I never heard James Wright give a poetry reading and never met him yet I feel a connection with him through my teacher Richard Hugo, who was a close friend of Wright’s. I was with Hugo in Missoula, Montana in March 1980 at the time of Wright’s death. Hugo was in tears at the Eastgate Liquor Store & Lounge over Wright’s passing, and I remember being one among other graduate students trying, in vain, to console him.
Wright’s book of poems The Journey was published posthumously a few years later, and I’ve treasured my copy over the years, reading the poems over and over, impressed and moved most of all, perhaps, by the volume’s title poem. I have memorized the poem, or, should I say, as the phrase goes, “learned it by heart.” That is how close one can come by memorizing a poem, a process I highly recommend. The poem becomes very close to you, part of muscle and sinew, and one can learn unexpectedly from the poem. I’ve tried by rereading, reciting and repeated hearing of “The Journey” to unlock some of its mysteries. What I can tell readers, potential poets, is that the poem has an ordinary beginning in the details, the sketching (if you will) of a town in Italy:
Anghiari is medieval, a sleeve sloping down
A steep hill, suddenly sweeping out
To the edge of a cliff, and dwindling.
That’s the setup. The speaker is not alone, and the poem moves from the opening panorama shot to a middle shot, the “we” joining some children that they’ve noticed, “scampering along a road, ‘Twittering Italian to a small caged bird.” The next two lines (part of the same stanza as the children and the caged bird) are critical as a hinge to an even closer seeing that goes on in the next stanza:
We sat beside them to rest in some brushwood,
And I leaned down to rinse the dust from my face.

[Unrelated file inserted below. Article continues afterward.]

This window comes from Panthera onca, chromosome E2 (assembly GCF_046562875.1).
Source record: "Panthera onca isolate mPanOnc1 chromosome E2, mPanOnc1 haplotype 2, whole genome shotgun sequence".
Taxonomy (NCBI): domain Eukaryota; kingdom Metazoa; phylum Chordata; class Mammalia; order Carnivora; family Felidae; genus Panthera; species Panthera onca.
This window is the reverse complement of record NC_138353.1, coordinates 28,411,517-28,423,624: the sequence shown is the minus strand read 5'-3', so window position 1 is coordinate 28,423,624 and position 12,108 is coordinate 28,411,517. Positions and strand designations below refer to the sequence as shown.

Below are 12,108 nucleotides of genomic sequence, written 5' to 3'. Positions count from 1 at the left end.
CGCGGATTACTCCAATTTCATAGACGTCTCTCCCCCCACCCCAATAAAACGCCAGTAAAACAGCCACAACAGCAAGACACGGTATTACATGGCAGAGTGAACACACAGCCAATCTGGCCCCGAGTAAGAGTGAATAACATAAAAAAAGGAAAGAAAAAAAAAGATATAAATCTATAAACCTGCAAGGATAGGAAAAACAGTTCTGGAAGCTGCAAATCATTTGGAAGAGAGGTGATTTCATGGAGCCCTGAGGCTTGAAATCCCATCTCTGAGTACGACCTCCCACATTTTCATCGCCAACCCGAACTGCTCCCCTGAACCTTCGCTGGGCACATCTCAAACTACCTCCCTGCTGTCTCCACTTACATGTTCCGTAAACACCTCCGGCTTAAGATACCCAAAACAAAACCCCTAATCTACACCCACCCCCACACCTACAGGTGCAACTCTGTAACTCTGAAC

Both of these lines are worth lingering over. Let’s note, first, the chance to rest, an opportunity for reflection and thought. Then, there is the pronoun separation, away from the “we” to an “I.” This is an inevitable move in the poem, in many poems, as the insight of the poem, the moment of transcendence if you will, is personal and not a group experience. With “I leaned down,” this reader senses an almost religious (definitely spiritual) humbling, perhaps a penitent, stance. The second line (above) is both interesting and curious. The speaker’s motion, one of bending down, is one of lowering himself, if you will, and he does this to “rinse the dust”—but with what? There’s no mention of water; there’s no stream or puddle. Maybe this is a dry rinsing, of wiping one’s face with one’s hands. When the next stanza begins, though, the poet has quite a vision of a spider. I’ll quote this whole third stanza in full:
I found the spider web there, whose hinges
Reeled heavily and crazily with the dust,
Whole mounds and cemeteries of it, sagging
And scattering shadows among shells and wings.
And then she stepped into the center of air
Slender and fastidious, the golden hair